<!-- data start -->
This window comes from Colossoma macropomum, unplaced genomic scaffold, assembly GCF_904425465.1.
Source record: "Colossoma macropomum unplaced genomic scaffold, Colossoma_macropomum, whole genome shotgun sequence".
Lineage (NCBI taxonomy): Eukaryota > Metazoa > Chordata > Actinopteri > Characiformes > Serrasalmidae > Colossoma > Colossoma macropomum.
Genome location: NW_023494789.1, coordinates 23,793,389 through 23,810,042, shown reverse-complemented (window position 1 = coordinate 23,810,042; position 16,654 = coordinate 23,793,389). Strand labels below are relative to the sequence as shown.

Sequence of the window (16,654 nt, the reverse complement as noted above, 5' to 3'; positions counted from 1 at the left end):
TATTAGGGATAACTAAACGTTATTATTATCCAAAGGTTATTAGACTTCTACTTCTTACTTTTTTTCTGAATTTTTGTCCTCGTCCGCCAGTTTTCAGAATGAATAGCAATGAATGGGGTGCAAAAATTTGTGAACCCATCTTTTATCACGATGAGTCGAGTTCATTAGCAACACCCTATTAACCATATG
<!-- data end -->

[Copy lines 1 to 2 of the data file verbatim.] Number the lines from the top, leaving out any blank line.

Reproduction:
This window comes from Colossoma macropomum, unplaced genomic scaffold, assembly GCF_904425465.1.
Source record: "Colossoma macropomum unplaced genomic scaffold, Colossoma_macropomum, whole genome shotgun sequence".